Wings are on the ice for morning skate in Vancouver and Cleary is skating. everyone is skating.
Wings skating with usual lines: 93-13-44, 51-40-26, 20-43-11, 48-8-96 (39). No word yet on who sits on 4th line.
Babcock said Mursak and Commodore out tonight
As does Fox Sports Detroit’s John Keating...
Updated at 12:21 PM with anti-Kronwall talk from Vancouver: The Detroit Red Wings and Vancouver Canucks won’t hit the ice for their morning skates ahead of tonight’s match-up (10 PM EST, FSD/Sportsnet Pacific/WXYT) until 2 PM EST and 1 PM EST, respectively, but several stories popped up which are worth mentioning here and now:
• First, the CBC’s Gord Stellick has this to say about the treatment Pavel Datsyuk received from his fellow players during the All-Star festivities:
It was a great acknowledgment and a sign of respect for Zdeno Chara to forgo team captain alliances and bias for the first-overall pick and use it to select Pavel Datysuk. It showed to the world the seal of approval from his NHL peers how much Datsyuk is respected by his fellow NHL players. A great informal honour.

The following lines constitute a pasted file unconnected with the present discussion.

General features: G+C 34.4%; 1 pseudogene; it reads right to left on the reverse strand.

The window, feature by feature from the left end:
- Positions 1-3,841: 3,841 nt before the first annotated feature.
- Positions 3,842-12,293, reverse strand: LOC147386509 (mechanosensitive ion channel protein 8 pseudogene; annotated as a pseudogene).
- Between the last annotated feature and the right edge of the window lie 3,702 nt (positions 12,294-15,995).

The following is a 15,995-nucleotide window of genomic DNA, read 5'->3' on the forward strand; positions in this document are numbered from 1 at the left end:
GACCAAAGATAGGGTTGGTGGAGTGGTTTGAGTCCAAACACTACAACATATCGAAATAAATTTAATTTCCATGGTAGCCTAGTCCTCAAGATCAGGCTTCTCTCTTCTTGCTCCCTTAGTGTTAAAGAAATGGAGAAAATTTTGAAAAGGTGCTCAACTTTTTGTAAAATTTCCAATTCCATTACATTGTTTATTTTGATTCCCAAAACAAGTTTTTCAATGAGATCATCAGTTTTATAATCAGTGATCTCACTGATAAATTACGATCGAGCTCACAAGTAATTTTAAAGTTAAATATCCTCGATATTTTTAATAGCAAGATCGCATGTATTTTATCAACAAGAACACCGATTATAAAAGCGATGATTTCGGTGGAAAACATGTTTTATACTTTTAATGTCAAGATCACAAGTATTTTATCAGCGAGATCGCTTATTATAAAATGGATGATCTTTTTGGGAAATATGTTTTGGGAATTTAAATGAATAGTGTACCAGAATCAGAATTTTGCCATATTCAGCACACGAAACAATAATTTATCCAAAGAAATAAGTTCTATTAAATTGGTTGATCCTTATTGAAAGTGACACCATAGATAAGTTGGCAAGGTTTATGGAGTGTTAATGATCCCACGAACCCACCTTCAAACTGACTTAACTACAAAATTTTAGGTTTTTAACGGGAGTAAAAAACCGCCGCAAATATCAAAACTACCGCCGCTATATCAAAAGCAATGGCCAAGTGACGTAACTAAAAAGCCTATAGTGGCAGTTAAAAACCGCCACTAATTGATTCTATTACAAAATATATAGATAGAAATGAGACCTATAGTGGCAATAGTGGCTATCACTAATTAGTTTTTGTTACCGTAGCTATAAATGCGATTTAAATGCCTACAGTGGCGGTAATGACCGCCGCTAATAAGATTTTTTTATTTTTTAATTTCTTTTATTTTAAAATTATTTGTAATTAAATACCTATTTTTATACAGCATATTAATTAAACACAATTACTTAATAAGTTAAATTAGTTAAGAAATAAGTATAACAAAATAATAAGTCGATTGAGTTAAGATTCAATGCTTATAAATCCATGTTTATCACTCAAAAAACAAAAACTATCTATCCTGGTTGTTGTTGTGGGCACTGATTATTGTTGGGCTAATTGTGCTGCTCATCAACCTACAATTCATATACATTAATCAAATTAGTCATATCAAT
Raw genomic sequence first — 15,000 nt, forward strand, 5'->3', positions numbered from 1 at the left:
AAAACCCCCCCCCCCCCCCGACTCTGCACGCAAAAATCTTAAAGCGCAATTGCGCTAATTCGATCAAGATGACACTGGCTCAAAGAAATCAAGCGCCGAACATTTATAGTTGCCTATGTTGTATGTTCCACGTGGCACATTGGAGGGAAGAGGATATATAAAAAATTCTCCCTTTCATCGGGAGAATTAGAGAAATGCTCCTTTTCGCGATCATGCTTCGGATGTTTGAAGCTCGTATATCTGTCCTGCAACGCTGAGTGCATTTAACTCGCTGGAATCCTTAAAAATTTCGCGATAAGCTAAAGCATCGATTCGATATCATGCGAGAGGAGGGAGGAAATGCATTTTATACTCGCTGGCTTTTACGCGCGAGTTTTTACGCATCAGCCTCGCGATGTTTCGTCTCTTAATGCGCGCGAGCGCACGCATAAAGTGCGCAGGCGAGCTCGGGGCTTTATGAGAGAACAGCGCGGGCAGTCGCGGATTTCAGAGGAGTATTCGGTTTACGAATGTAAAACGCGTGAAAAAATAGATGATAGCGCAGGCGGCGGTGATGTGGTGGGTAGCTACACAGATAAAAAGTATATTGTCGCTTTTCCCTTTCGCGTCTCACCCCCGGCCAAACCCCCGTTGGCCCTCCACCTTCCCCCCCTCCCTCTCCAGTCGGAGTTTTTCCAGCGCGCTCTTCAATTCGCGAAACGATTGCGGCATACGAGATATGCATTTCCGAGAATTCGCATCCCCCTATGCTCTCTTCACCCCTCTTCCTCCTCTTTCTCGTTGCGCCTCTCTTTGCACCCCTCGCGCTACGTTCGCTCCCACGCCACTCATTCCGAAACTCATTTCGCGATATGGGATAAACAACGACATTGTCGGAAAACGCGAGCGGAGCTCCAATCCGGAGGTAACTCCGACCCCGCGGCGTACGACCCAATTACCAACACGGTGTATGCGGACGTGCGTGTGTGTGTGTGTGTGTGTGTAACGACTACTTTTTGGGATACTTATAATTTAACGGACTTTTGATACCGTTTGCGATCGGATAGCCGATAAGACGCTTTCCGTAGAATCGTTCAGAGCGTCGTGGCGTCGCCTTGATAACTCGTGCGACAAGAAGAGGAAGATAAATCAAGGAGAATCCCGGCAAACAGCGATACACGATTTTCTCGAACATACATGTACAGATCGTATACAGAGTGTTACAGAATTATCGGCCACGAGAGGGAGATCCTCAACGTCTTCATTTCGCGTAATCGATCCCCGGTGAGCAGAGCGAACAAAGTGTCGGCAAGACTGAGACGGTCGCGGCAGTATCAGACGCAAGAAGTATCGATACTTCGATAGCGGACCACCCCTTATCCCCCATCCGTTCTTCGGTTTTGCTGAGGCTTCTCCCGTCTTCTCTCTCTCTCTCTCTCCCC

• After ESPN’s Scott Burnside and Craig Custance indirectly addressed tonight’s game, and TSN’s Dave Hodge stirred the trade deadline pot by noting that Ken Holland has a pretty good record in terms of adding reinforcements to his roster, MLive’s Ansar Khan discussed tonight’s game plan in terms of Canucks coach Alain Vigneault’s desire to witness his players crashing, erm, I mean “generating traffic” in front of Jimmy Howard while “matching” the Wings’ physical play all over the rest of the ice surface:
Updated 3x at 6:48 AM: When the NHL’s supposedly least-hated team, the Detroit Red Wings, face off against the Vancouver Canucks tonight (10 PM EST, FSD/Sportsnet Pacific/WXYT), there’s obviously little doubt that the Canucks remember this hit from the teams’ last meeting, a 4-2 Canucks victory on December 19th…
And given that Ryan Kesler attempted to fight Niklas Kronwall take out Henrik Zetterberg’s knee after Kronwall leveled him, and Kevin Bieksa suggested that someone needs to jump Kronwall and “beat him up” to teach him a lesson in terms of standing up for himself after predatory hits, there is no doubt whatsoever that, despite the Canucks’ rather meager protestations to the contrary, Vancouver will take a page out of the St. Louis Blues’ book, and are all but assured to both find a way to target #55 and physically “punish” the Wings’ players in the same manner that the Blues attempted to do a week-and-a-half ago.